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From "Sander Striker" <stri...@samba-tng.org>
Subject Apache, APR, TNG, a somewhat bigger picture
Date Sun, 24 Jun 2001 16:58:32 GMT
Hi all,

For those who are interested, here is what I had in mind
regarding the reimplementation of samba tng.

To begin with we would like to make full use of apr
and the apache server framework to keep things simple and
portable, and to avoid code duplication. In this process
we will likely stumble across things that might be usefull
outside tng, in which case code can be migrated to apr.

Tng is a large project and help from any developers on the
apache team is very welcome. We want to develop under the
Apache license this time, instead of the GPL, so this will
remove a hurdle for many of you.  Possibly as an ASF project
if accepted. Second, we are going to try and split the
development up in graspable (and sensible) modules so noone
has to dive into an enormous codebase at any point in time.
This will also keep the codebase maintainable.

The first two modules to be developed are mod_smb and
mod_nbt. mod_nbt will implement netbios over tcp/ip,
mod_smb will implement smb over tcp/ip (probably we
need a filter that implements smb, that is fed from
tcp/ip, mod_nbt or other transports). I think it is
very sensible to start with smb directly over tcp/ip
(port 445, supported by windows 2000).

mod_smb. What does it do? Well, everyone seems to know about
the file sharing stuff, so yes, that has to be in there.
There is more though :). There is an smb print interface (I
don't like it much and I would like to shift this to the
backburner). And, most importantly, there are named pipes.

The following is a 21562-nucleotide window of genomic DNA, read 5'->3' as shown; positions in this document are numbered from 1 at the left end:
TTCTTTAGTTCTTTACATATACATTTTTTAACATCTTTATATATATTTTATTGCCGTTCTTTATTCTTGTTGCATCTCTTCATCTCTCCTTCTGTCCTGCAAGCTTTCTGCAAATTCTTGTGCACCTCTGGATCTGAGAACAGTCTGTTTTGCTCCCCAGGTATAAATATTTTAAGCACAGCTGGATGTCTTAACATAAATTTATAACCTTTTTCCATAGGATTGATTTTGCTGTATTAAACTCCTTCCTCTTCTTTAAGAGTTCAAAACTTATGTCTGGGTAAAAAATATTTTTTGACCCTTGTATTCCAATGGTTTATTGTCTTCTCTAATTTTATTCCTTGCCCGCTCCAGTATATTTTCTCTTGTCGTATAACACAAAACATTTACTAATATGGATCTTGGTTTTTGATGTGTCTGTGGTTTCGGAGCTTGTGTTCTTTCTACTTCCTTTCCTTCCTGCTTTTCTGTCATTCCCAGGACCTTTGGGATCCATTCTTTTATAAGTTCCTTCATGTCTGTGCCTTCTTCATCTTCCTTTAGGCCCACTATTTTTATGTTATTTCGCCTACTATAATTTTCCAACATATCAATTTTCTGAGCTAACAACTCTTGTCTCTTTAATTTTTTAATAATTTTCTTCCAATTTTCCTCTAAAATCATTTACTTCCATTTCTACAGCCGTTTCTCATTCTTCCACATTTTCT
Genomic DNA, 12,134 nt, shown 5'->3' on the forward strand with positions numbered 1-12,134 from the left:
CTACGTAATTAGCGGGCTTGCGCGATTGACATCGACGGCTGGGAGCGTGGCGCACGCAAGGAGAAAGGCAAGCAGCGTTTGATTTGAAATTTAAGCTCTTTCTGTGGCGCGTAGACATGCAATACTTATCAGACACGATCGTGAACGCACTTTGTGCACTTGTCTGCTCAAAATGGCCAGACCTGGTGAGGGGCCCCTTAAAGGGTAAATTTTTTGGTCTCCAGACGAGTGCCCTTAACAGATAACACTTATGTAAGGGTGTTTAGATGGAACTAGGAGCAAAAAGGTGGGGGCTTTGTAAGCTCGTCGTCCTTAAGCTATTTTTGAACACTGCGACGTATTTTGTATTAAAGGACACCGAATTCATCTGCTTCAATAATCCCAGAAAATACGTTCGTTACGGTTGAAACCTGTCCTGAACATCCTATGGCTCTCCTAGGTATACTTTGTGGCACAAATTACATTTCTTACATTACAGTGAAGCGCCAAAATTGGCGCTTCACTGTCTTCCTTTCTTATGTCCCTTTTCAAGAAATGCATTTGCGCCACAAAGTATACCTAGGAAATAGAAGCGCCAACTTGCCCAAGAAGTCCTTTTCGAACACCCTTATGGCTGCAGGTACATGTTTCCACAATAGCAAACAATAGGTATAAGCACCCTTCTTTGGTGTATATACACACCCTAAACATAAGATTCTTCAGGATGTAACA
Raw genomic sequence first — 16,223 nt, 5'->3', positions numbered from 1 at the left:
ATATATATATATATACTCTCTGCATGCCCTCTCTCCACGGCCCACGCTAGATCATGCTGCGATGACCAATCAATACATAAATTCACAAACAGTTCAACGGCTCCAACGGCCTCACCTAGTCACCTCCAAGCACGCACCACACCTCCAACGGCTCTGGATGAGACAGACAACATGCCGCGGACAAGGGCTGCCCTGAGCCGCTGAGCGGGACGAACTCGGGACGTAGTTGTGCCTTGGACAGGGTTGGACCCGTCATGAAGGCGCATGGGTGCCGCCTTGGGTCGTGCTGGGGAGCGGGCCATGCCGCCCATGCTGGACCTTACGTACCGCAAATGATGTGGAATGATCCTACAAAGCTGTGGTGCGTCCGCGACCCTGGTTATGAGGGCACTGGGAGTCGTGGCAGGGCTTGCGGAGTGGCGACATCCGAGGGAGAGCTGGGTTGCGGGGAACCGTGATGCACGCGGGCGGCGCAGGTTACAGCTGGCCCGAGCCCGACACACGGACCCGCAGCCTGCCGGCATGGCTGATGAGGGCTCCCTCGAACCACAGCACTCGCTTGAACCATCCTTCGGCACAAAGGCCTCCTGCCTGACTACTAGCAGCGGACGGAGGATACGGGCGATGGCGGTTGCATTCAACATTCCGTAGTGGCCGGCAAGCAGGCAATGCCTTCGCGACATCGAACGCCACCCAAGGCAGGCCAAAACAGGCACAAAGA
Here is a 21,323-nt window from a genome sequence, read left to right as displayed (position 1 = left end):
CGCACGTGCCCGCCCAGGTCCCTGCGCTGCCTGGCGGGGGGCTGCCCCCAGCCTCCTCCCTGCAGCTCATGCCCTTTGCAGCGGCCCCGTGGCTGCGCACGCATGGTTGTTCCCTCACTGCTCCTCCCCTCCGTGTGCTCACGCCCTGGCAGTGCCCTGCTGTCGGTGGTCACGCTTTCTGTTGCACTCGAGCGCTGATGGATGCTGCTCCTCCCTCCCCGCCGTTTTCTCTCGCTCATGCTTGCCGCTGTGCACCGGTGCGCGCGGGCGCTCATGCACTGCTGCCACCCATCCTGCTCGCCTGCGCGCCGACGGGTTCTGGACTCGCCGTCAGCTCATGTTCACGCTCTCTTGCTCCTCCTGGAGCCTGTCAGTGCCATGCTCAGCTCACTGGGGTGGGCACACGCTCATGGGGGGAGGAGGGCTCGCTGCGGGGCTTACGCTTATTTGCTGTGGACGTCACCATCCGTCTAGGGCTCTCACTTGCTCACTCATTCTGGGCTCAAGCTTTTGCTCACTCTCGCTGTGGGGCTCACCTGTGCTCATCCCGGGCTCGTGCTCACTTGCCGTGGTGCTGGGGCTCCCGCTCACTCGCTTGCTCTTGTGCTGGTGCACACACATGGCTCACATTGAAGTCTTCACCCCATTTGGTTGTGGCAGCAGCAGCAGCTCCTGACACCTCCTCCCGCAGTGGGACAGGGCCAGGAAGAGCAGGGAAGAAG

A service can open a named pipe and 'listen' for connections
on it. This is all over smb.

Example (simplified):

 client does an smb session setup to the server
 client connects to smb named pipe
 client does transactions over named pipe
 server responds
 named pipe connection is torn down.
 smb connection is torn down.

Now if you closely inspect the above you'll see that there
are in fact two network layers. The server framework could
listen on port 445 and pass the connections to the smb
filter. Then in an ideal world we could also have the
server framework listen for connections on the named pipe
and pass the connections to the associated filter.

I envision modules implementing the services behind named
pipes to do register themselves with mod_smb. For example
the netlogon service could do this (pseudo code) on startup:

    tng_named_pipe_register("netlogon", filter_netlogon);

Or something like that *). How the communication for the pipe
registration is to be done is not defined yet, this needs
some careful thought (keeping security in mind). A filter
approach is also very convenient when we decide we want to
reroute the request to another machine over a secure transport
(maybe to handle all authentication centrally).

Anyhow, the smb layer itself needs to do authentication...
It typically does this by calling the authentication services.
[which are behind the named pipes].

For reference take a look at:
Keep in mind that this was written up before we came up with
the idea to start from scratch. Most of the document is
still valid and usefull reading for developers who wish
to take part in this effort. Other document pointers will
be posted at request.


*) Actually we need a better abstraction which involves
   registering endpoints with dcerpc. We would need something
   like dcerpc_endpoint_register("ncacn_np:.\\pipe\netlogon",
   filter_netlogon); This in turn calls the before mentioned
   tng_named_pipe_register(). We asume that we can at a certain
   point in time make use of the dcerpc code which does this.
   More on this later.

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